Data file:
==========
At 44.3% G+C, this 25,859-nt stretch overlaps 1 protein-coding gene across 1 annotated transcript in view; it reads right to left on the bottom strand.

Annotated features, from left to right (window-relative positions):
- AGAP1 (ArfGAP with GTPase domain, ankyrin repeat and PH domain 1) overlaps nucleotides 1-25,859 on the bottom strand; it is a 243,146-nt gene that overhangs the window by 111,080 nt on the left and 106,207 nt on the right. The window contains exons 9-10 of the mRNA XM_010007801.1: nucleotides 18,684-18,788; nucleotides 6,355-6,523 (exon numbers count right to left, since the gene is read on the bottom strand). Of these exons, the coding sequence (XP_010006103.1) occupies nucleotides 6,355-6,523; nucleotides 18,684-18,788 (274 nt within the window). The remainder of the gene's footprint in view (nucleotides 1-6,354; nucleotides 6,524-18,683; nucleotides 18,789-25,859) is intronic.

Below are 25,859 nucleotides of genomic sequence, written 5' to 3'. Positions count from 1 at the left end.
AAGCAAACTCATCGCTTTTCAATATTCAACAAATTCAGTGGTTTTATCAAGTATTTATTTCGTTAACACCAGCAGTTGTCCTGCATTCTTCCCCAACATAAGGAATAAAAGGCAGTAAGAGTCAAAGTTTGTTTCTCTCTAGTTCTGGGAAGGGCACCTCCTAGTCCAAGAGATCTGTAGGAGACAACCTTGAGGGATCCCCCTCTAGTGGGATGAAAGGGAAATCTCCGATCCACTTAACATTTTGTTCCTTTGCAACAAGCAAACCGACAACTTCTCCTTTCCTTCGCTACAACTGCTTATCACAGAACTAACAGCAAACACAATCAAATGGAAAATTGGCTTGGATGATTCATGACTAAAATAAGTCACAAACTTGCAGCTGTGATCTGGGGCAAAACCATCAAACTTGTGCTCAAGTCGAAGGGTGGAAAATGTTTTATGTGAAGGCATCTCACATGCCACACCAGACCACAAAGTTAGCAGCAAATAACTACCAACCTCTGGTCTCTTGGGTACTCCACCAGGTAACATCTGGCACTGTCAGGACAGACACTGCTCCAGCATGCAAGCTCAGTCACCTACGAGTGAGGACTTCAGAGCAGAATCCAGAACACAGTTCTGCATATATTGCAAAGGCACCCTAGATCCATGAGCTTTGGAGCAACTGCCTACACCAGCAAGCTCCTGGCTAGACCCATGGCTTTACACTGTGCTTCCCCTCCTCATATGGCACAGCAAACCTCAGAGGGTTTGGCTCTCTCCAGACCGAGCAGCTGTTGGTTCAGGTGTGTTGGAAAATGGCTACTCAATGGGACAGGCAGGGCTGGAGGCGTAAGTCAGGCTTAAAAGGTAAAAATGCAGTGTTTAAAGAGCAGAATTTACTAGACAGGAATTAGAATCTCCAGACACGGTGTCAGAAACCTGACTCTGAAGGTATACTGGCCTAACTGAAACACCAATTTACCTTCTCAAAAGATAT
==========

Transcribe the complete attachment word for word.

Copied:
At 44.3% G+C, this 25,859-nt stretch overlaps 1 protein-coding gene across 1 annotated transcript in view; it reads right to left on the bottom strand.

Annotated features, from left to right (window-relative positions):
- AGAP1 (ArfGAP with GTPase domain, ankyrin repeat and PH domain 1) overlaps nucleotides 1-25,859 on the bottom strand; it is a 243,146-nt gene that overhangs the window by 111,080 nt on the left and 106,207 nt on the right. The window contains exons 9-10 of the mRNA XM_010007801.1: nucleotides 18,684-18,788; nucleotides 6,355-6,523 (exon numbers count right to left, since the gene is read on the bottom strand). Of these exons, the coding sequence (XP_010006103.1) occupies nucleotides 6,355-6,523; nucleotides 18,684-18,788 (274 nt within the window). The remainder of the gene's footprint in view (nucleotides 1-6,354; nucleotides 6,524-18,683; nucleotides 18,789-25,859) is intronic.

Below are 25,859 nucleotides of genomic sequence, written 5' to 3'. Positions count from 1 at the left end.
AAGCAAACTCATCGCTTTTCAATATTCAACAAATTCAGTGGTTTTATCAAGTATTTATTTCGTTAACACCAGCAGTTGTCCTGCATTCTTCCCCAACATAAGGAATAAAAGGCAGTAAGAGTCAAAGTTTGTTTCTCTCTAGTTCTGGGAAGGGCACCTCCTAGTCCAAGAGATCTGTAGGAGACAACCTTGAGGGATCCCCCTCTAGTGGGATGAAAGGGAAATCTCCGATCCACTTAACATTTTGTTCCTTTGCAACAAGCAAACCGACAACTTCTCCTTTCCTTCGCTACAACTGCTTATCACAGAACTAACAGCAAACACAATCAAATGGAAAATTGGCTTGGATGATTCATGACTAAAATAAGTCACAAACTTGCAGCTGTGATCTGGGGCAAAACCATCAAACTTGTGCTCAAGTCGAAGGGTGGAAAATGTTTTATGTGAAGGCATCTCACATGCCACACCAGACCACAAAGTTAGCAGCAAATAACTACCAACCTCTGGTCTCTTGGGTACTCCACCAGGTAACATCTGGCACTGTCAGGACAGACACTGCTCCAGCATGCAAGCTCAGTCACCTACGAGTGAGGACTTCAGAGCAGAATCCAGAACACAGTTCTGCATATATTGCAAAGGCACCCTAGATCCATGAGCTTTGGAGCAACTGCCTACACCAGCAAGCTCCTGGCTAGACCCATGGCTTTACACTGTGCTTCCCCTCCTCATATGGCACAGCAAACCTCAGAGGGTTTGGCTCTCTCCAGACCGAGCAGCTGTTGGTTCAGGTGTGTTGGAAAATGGCTACTCAATGGGACAGGCAGGGCTGGAGGCGTAAGTCAGGCTTAAAAGGTAAAAATGCAGTGTTTAAAGAGCAGAATTTACTAGACAGGAATTAGAATCTCCAGACACGGTGTCAGAAACCTGACTCTGAAGGTATACTGGCCTAACTGAAACACCAATTTACCTTCTCAAAAGATAT